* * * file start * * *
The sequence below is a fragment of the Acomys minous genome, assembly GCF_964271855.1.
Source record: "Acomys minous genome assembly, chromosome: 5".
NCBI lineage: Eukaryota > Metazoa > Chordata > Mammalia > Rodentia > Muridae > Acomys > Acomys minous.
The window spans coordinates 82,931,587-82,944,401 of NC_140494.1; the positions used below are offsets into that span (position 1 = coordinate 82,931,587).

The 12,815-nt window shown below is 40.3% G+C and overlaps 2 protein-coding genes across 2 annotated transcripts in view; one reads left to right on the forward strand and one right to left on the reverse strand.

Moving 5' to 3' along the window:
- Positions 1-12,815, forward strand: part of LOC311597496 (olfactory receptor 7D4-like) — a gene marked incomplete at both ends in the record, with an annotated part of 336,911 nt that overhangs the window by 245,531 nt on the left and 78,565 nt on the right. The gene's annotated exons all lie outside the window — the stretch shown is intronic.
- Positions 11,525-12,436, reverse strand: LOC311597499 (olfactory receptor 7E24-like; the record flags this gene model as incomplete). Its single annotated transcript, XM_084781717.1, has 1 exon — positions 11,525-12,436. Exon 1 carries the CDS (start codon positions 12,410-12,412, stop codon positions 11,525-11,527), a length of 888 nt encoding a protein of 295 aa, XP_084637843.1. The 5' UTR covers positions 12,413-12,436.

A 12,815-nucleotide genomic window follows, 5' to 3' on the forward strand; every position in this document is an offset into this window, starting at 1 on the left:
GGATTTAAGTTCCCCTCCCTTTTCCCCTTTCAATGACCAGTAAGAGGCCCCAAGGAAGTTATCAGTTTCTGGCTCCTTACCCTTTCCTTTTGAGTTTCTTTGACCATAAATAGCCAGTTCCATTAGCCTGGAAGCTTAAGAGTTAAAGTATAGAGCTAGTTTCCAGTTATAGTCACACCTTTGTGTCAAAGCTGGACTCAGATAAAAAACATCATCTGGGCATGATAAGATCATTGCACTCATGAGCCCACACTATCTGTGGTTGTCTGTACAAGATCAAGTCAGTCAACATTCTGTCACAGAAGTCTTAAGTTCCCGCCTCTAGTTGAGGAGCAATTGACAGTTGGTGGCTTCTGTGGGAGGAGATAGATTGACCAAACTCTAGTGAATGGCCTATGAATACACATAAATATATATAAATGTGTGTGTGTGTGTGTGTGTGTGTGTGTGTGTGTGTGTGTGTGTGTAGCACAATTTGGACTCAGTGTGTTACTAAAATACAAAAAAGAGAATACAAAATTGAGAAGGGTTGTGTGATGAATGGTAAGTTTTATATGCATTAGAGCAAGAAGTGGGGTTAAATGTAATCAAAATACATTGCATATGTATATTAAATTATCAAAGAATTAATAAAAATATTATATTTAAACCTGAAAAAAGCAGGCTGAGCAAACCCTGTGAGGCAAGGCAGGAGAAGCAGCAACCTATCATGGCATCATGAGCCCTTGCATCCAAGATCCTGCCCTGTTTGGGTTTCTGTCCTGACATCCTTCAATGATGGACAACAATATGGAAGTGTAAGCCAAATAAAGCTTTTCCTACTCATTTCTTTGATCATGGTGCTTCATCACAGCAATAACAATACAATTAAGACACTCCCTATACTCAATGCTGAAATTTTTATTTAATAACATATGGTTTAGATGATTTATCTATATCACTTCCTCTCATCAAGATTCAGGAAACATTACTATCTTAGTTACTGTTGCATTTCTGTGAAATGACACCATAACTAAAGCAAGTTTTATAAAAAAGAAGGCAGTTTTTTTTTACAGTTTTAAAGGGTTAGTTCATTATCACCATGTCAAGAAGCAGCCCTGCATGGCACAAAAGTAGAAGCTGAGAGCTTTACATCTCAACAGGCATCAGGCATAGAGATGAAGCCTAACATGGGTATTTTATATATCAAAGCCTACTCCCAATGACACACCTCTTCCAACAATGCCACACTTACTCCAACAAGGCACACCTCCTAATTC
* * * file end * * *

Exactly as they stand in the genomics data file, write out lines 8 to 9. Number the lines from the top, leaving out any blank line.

- Positions 11,525-12,436, reverse strand: LOC311597499 (olfactory receptor 7E24-like; the record flags this gene model as incomplete). Its single annotated transcript, XM_084781717.1, has 1 exon — positions 11,525-12,436. Exon 1 carries the CDS (start codon positions 12,410-12,412, stop codon positions 11,525-11,527), a length of 888 nt encoding a protein of 295 aa, XP_084637843.1. The 5' UTR covers positions 12,413-12,436.

A 12,815-nucleotide genomic window follows, 5' to 3' on the forward strand; every position in this document is an offset into this window, starting at 1 on the left: